Correlation is not causation. It is important to remember this when evaluating statistical evidence. The St. Louis Blues won game three in the first round of the playoffs today against the Minnesota Wild. With three games in the book the series is starting to take shape, statistically speaking. One important statistic has emerged thus far overlooked in evaluations of this year’s playoff matchups.
Photo: Jeff Curry/USA Today Sports
In any given Stanley Cup Playoffs, there are fifteen total matchups: 8 in round one, 4 in round two, 2 in round three, and the final. Last year defensemen in the league played an important role on successful teams. In nearly every series, the winning team’s defensive core outscored the losing team’s defensive core in terms of total points. Of the 15 total matchups in the 2016 playoffs, only one series (round 1 between the Stars and Wild) did not follow this pattern. The average difference between winning and losing teams’ defensive scoring was 2.87 points.
Notably, the Blues’ defense last year had a +5 differential over the Blackhawks in round 1, a +6 differential over the Stars in round 2, and a -5 differential against the Sharks in round 3 when they lost. When the Blues’ defense is outplaying and outscoring the opponent’s defense, they win the series. This was a pattern for 14 of the 15 matchups last year, though in 2 of those it should be noted that the point differential was 0 (round 1 Lightning over Red Wings, and round 3 Penguins over Lightning).
Over 3 games so far against the Wild, the Blues defense has accumulated 4 points (2 goals from Edmundson, 1 goal from Parayko, and an assist from Pietrangelo) while the Wild defense has accumulated 2 (2 assists from Suter).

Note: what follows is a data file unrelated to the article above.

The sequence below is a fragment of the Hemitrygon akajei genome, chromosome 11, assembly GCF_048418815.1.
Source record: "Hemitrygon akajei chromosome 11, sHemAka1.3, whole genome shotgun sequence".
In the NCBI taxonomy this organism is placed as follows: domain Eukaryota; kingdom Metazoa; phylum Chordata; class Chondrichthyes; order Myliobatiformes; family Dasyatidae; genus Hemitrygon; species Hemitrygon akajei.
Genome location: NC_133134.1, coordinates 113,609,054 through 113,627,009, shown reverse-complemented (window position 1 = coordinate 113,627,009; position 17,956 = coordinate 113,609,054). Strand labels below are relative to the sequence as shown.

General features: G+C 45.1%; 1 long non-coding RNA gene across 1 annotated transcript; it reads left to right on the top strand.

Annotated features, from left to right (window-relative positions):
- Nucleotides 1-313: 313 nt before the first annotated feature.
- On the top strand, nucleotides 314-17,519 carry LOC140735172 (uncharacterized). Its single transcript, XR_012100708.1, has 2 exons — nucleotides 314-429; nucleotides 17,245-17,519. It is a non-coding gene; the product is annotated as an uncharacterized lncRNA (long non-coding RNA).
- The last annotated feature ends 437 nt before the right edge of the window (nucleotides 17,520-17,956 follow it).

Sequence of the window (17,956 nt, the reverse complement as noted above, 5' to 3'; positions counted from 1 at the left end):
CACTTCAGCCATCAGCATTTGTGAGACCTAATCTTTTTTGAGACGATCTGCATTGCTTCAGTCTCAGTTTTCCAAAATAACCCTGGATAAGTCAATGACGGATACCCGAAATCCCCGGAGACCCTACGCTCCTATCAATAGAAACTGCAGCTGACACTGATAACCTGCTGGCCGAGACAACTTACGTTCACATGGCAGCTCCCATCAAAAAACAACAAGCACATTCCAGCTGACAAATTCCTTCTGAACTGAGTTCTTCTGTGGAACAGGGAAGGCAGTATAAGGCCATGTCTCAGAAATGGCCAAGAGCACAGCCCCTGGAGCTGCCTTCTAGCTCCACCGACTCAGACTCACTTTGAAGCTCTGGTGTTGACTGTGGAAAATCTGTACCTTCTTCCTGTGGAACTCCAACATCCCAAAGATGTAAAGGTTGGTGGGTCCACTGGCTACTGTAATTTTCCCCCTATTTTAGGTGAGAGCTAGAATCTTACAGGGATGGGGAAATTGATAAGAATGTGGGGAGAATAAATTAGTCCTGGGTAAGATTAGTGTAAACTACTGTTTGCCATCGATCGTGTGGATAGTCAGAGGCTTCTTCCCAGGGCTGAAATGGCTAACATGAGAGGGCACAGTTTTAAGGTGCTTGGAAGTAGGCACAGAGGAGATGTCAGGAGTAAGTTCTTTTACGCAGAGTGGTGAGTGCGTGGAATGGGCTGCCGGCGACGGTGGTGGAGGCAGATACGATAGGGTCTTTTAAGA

Again, correlation is not causation. There are far too many variables in any model of playoff series success that time and space limitations do not allow me to account for here. However, a correlate of success in the 2016 playoffs was higher point production among defensive players relative to the opposing team. The Penguins’ D-core outscored the Sharks’ D-core by +4 in the finals. In a 5-game series in round 2, the Lightning D-core outscored the Islanders D-core +8. The Capitals’ D-core outscored the Flyers’ D-core +7 in round 1. So on and so forth.
If the Blues’ defense continues this pattern of providing offensive production, and finds a way to outscore the opponent’s defense, I like our chances of a deep playoff run this year. With the return of Bortuzzo to create space (and the occasional offensive chance like he had repeatedly today), and the rock-solid play by Pietrangelo, Bouwmeester, and Parayko, the loss of Shattenkirk at the trade deadline seems to be something that should have, but did not, significantly affect defensive production relative to the opponent.
Let’s see if the Blues can continue this type of play. Every Blues fan should be ecstatic about the unlikely sources of scoring in St. Louis right now.
by Kellen Gracey